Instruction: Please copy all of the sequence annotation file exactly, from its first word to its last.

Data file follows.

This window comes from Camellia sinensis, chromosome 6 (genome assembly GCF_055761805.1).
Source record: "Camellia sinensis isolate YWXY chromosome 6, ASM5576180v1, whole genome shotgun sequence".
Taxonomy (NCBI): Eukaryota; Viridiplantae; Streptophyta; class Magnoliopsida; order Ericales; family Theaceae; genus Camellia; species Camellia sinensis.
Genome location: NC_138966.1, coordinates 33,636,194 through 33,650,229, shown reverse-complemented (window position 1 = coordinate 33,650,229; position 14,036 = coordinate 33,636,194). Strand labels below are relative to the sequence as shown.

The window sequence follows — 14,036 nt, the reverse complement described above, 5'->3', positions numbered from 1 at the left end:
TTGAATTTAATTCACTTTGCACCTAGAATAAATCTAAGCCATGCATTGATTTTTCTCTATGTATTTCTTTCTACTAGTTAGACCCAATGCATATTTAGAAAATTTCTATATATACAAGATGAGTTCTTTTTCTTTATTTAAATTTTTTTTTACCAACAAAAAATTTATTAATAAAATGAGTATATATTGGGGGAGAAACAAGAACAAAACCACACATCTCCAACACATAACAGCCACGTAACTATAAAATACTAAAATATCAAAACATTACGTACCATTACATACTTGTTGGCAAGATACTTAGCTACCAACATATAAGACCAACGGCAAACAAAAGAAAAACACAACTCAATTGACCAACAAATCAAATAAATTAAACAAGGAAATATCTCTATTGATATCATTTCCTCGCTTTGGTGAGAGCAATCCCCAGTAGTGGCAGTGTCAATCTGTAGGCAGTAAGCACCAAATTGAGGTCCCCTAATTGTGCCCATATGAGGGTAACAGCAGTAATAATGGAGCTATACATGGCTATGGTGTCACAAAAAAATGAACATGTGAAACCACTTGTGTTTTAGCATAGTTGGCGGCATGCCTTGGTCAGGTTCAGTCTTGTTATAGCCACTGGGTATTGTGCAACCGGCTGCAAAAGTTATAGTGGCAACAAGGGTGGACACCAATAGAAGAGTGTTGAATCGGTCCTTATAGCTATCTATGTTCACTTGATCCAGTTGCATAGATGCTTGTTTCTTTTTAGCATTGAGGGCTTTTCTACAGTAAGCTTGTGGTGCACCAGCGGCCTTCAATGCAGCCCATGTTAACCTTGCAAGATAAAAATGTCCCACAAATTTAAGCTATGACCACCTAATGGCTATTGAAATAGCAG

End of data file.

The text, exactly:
This window comes from Camellia sinensis, chromosome 6 (genome assembly GCF_055761805.1).
Source record: "Camellia sinensis isolate YWXY chromosome 6, ASM5576180v1, whole genome shotgun sequence".
Taxonomy (NCBI): Eukaryota; Viridiplantae; Streptophyta; class Magnoliopsida; order Ericales; family Theaceae; genus Camellia; species Camellia sinensis.
Genome location: NC_138966.1, coordinates 33,636,194 through 33,650,229, shown reverse-complemented (window position 1 = coordinate 33,650,229; position 14,036 = coordinate 33,636,194). Strand labels below are relative to the sequence as shown.

The window sequence follows — 14,036 nt, the reverse complement described above, 5'->3', positions numbered from 1 at the left end:
TTGAATTTAATTCACTTTGCACCTAGAATAAATCTAAGCCATGCATTGATTTTTCTCTATGTATTTCTTTCTACTAGTTAGACCCAATGCATATTTAGAAAATTTCTATATATACAAGATGAGTTCTTTTTCTTTATTTAAATTTTTTTTTACCAACAAAAAATTTATTAATAAAATGAGTATATATTGGGGGAGAAACAAGAACAAAACCACACATCTCCAACACATAACAGCCACGTAACTATAAAATACTAAAATATCAAAACATTACGTACCATTACATACTTGTTGGCAAGATACTTAGCTACCAACATATAAGACCAACGGCAAACAAAAGAAAAACACAACTCAATTGACCAACAAATCAAATAAATTAAACAAGGAAATATCTCTATTGATATCATTTCCTCGCTTTGGTGAGAGCAATCCCCAGTAGTGGCAGTGTCAATCTGTAGGCAGTAAGCACCAAATTGAGGTCCCCTAATTGTGCCCATATGAGGGTAACAGCAGTAATAATGGAGCTATACATGGCTATGGTGTCACAAAAAAATGAACATGTGAAACCACTTGTGTTTTAGCATAGTTGGCGGCATGCCTTGGTCAGGTTCAGTCTTGTTATAGCCACTGGGTATTGTGCAACCGGCTGCAAAAGTTATAGTGGCAACAAGGGTGGACACCAATAGAAGAGTGTTGAATCGGTCCTTATAGCTATCTATGTTCACTTGATCCAGTTGCATAGATGCTTGTTTCTTTTTAGCATTGAGGGCTTTTCTACAGTAAGCTTGTGGTGCACCAGCGGCCTTCAATGCAGCCCATGTTAACCTTGCAAGATAAAAATGTCCCACAAATTTAAGCTATGACCACCTAATGGCTATTGAAATAGCAG